Pogue on CNBC: Motorola Droid X vs. Apple iPhone is like a gnat vs. an elephant (with video)

New York Times columnist David Pogue discussed Apple’s new iPhone 4, Droid X, iOS, Android and more on CNBC a short time ago.

When asked whether Android was the “iPhone killer,” Pogue laughed and said, “It’s not the “iPhone killer” …no.”

Direct link to video via CNBC here.

[Thanks to MacDailyNews Reader “Joe Architect” for the heads up.]


  1. And that gnat has access to tens of millions of lucrative, loyal Verizon customers who want in on the smartphone revolution but refuse to abandon their more reliable network for the crappy service of ATT. Therefore the gnat has room to breathe, protected by artificial barriers, rather than be suffocated under the weight of a Verizon iPhone.

  2. Why open up sales to Verizon when you can’t supply the existing partners iPhone 4 requirements. If your production catches up later this year, then open the gates to Verizon customers. Till then, honor your existing partners.

  3. If Verizon or Sprint wants a piece of the action, let them offer a Wi-Fi to 3G/4G bridge for the car and home. Sprint makes one now. Under cut A T & T and offer a one month at a time deal and I am theirs. My MacBooks, iPad and iPod touch without 3G will be usable on road trips. If Apple will not offer an AirPort 3G bridge for the car, let someone else do it.

  4. Have all these people been brainwashed about Flash? Flash is cranky, antiquated garbage and they act like it’s something they want?! These same clowns were outraged when Apple abandoned the floppy drive). At least they stopped crying for a physical keyboard. Pogue seems to be bending over backwards to please Google, and almost apologizes for the iPhone’s vast superiority.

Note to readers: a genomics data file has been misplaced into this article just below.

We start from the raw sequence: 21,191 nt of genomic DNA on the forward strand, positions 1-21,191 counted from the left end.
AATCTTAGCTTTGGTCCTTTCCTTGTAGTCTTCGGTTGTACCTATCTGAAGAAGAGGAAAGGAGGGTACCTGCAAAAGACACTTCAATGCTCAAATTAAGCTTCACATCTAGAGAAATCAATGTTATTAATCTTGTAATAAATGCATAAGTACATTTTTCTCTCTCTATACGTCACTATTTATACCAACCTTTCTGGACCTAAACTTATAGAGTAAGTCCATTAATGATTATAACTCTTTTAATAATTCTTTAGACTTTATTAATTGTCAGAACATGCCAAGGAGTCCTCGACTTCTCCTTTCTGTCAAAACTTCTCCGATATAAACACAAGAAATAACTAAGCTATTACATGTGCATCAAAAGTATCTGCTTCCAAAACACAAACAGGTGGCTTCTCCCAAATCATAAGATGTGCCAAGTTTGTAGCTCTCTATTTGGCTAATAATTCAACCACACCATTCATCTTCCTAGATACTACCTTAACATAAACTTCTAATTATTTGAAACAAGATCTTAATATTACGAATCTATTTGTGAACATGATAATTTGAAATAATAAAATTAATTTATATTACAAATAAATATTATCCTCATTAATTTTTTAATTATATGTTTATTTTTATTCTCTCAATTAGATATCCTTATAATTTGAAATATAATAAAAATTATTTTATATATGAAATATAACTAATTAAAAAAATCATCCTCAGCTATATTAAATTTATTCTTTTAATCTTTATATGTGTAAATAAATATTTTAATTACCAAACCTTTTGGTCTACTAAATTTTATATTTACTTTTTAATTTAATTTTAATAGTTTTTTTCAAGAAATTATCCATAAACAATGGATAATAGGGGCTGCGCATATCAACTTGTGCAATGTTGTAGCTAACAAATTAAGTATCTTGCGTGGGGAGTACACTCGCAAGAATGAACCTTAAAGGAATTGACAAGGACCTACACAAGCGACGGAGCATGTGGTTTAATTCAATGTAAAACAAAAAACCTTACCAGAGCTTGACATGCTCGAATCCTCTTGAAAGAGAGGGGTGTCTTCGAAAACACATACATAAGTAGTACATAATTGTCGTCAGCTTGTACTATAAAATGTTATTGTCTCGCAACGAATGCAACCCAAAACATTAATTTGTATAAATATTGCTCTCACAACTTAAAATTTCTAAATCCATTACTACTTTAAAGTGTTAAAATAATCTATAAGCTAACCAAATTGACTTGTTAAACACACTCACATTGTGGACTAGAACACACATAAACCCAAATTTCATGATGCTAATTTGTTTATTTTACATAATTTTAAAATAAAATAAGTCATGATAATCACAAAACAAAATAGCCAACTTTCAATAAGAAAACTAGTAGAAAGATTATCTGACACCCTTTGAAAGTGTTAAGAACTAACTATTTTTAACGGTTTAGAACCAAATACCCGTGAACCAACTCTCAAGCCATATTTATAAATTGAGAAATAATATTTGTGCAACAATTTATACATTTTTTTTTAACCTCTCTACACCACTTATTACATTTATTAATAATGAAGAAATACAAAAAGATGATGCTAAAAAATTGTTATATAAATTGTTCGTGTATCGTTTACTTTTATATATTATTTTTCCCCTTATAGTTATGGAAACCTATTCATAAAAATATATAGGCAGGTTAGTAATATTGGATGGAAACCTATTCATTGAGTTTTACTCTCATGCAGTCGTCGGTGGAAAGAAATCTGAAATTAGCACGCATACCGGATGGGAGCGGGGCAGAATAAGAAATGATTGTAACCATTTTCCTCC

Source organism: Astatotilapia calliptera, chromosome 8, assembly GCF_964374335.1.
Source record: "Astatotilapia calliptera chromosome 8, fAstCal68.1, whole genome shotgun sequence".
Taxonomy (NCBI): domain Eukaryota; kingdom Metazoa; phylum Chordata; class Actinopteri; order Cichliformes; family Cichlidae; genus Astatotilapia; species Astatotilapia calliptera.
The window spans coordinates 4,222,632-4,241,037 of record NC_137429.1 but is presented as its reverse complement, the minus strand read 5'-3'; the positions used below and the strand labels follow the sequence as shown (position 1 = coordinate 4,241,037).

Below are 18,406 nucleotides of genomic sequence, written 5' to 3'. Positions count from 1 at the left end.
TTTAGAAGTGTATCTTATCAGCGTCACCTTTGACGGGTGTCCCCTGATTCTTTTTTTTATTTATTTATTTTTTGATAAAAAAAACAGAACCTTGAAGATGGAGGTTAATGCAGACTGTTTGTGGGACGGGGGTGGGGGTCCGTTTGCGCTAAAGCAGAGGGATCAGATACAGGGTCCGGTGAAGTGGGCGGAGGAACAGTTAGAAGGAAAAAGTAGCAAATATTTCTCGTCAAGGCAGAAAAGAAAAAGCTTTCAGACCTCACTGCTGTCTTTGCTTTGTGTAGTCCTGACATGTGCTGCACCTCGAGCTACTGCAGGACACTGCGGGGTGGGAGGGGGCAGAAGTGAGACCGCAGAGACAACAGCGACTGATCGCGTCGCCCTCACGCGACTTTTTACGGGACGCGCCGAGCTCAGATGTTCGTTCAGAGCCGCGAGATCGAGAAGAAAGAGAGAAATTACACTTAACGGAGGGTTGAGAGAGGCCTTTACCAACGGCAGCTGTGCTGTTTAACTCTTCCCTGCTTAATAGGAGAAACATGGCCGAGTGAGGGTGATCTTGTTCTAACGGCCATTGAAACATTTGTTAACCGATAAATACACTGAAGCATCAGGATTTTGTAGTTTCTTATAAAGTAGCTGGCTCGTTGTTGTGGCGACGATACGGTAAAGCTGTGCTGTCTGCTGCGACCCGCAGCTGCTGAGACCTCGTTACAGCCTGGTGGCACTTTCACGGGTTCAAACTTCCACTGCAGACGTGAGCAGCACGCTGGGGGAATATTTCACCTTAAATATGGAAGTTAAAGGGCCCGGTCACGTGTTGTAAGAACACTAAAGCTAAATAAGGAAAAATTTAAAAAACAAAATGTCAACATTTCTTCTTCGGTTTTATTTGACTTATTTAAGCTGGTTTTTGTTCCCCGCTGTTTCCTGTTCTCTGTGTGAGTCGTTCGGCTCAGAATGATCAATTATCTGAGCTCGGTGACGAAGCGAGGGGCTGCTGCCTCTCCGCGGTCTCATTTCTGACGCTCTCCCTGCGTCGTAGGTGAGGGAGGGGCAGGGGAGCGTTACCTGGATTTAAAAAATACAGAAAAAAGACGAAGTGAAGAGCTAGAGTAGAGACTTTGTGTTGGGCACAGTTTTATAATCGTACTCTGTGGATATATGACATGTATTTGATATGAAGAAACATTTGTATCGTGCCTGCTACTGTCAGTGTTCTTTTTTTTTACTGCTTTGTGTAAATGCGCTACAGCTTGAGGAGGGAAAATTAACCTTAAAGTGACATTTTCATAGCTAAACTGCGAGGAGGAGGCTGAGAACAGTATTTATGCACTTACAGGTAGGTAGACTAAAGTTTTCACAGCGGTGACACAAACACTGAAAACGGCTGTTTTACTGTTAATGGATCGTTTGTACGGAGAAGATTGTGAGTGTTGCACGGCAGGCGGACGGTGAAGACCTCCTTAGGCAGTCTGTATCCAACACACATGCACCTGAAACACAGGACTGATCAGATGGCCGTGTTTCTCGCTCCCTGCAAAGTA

5. I don’t know why all of these columnists feel the need to over-balance the good and bad with products. Whenever you read a review comparing the iPhone vs whatever – they fall into the apologist category and start making excuses of why the product isn’t as good as the iPhone but is still a great product that is nipping at Apple’s heels.

    Nothing is close to the iPhone right now – Flash is crap, and android is fragmented and suffers a lousy product selection compared to the app store – say it like it is. Also I don’t understand the people who keep this stigma about Steve Jobs personally approving the apps going – they do know he doesn’t do that right? How stupid are these people?

  6. @ApplePi

    “This is killing sales for a lot of people…”

    Perhaps, but it’s not hurting Apple the least bit.

    Those same people are also going to recommit to another two-years with their existing carrier and buy the best phone they need. But, that isn’t necessarily a Smartphone. Hundred’s of millions are still buying “phones” because they still see a smartphone as overkill and can’t afford both a data plan for a phone and broadband for the home.

    To put this in perspective; think of all the technologies that were available on the PC platform that may, or may not, have made it to the Macintosh. Cutting edge PCIe and graphics cards that contain over-clock switching, faster and dirt-cheap RAM and storage, not to mention the software we would love to have on the Mac platform, to name a few, and yet we’re content to wait to see what Apple brings us.

    The fact is, most of us aren’t even aware these things are already available in a PC, until they come to the Mac, and we go oooh, and the PC folks laugh.